Repetitive behaviours were reported in all groups. Simple motor stereotypies, such as grunting, humming, lip smacking, hand rubbing, or foot tapping, were reported most often in FTD-A (75% of patients), but also commonly in other groups (44% and 55% of patients), so that group differences were non-significant. By contrast, complex repetitive behavioural routines, such as the tendency to sing the same song or recite the same rhyme over and over again, to clap the same rhythm repetitively, or dance the same dance, occurred significantly more often in FTD-D and semantic dementia than in FTD-A. Exploration of these complex behaviours (not shown in the table), indicated that clapping the same rhythm was the greatest single discriminator, being reported in 0% of patients with FTD-A, 33% of those with FTD-D, and 45% of those with semantic dementia (Fisher's exact test: FTD-Av FTD-D p=0.03; FTD-Av semantic dementia p=0.01). In 22% of patients with FTD-D and 18% of patients with semantic dementia, but no patients with FTD-A complex routines were executed at fixed times each day. It was difficult for the carer to stop the routine being carried out without causing distress in 36% of patients with semantic dementia, but only 8% of those with FTD-A and 6% of those with FTD-D.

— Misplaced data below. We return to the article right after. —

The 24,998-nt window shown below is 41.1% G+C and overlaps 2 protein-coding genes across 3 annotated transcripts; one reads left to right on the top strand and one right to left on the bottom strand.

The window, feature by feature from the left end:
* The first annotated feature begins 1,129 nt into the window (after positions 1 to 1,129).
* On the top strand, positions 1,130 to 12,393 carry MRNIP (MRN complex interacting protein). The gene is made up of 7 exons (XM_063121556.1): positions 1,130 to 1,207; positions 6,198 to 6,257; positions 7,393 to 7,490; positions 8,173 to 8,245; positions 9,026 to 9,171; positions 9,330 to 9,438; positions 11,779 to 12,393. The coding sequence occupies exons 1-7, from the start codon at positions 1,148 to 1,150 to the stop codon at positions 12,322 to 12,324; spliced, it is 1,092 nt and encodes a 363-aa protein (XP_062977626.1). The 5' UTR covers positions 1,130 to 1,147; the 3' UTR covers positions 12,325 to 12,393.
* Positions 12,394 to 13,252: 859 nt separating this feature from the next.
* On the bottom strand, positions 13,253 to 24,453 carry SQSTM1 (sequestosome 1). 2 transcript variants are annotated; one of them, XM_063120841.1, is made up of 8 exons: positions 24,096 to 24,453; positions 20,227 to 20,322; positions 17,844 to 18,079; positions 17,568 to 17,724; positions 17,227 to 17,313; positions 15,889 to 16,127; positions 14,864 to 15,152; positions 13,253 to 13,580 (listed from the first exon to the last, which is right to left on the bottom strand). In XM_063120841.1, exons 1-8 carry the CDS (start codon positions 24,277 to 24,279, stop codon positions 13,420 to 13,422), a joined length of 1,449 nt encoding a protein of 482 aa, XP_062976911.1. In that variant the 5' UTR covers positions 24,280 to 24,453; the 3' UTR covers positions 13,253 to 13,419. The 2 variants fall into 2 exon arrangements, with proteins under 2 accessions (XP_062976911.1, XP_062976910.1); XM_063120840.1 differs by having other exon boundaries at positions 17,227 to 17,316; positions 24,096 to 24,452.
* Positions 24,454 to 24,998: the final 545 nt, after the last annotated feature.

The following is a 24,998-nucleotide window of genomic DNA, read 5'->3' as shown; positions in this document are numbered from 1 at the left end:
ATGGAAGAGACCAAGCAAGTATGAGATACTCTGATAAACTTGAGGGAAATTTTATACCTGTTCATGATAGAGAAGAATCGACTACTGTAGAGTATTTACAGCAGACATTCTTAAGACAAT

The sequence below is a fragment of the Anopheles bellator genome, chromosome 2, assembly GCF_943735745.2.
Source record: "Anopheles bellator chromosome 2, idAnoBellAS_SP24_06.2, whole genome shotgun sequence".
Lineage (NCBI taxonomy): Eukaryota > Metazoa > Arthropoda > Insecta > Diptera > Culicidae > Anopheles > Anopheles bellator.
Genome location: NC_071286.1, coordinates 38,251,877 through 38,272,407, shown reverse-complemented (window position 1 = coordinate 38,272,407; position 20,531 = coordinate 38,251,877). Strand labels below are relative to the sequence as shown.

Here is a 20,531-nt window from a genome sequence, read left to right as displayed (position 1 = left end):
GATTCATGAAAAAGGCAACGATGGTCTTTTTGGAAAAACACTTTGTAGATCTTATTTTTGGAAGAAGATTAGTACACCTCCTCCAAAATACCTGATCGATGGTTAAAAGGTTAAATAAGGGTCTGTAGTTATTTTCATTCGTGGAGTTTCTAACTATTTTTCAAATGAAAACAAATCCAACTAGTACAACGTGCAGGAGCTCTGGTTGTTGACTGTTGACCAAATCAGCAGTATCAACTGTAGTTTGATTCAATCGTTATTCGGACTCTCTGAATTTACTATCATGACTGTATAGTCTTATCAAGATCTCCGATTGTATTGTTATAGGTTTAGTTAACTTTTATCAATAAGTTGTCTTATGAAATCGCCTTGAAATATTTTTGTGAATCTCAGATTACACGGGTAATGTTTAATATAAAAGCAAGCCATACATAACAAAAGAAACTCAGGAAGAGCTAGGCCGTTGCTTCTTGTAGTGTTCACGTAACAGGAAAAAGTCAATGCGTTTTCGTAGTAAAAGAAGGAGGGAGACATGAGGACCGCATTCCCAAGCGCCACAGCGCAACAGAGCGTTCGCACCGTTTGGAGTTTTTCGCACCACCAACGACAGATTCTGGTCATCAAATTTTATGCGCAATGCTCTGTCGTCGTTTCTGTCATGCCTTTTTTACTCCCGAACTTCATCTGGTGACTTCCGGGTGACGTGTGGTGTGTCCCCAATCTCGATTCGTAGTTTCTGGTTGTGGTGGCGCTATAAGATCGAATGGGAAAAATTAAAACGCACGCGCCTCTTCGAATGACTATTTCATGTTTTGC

Repetitive behaviours in the verbal domain were also discriminating. Verbal stereotypies, constituting repetition of a single word or phrase, were common in both FTD-D and semantic dementia and differentiated these groups from the FTD-A group. The preoccupation with and repetition of complete themes was, however, common only in semantic dementia and strongly differentiated semantic dementia from FTD.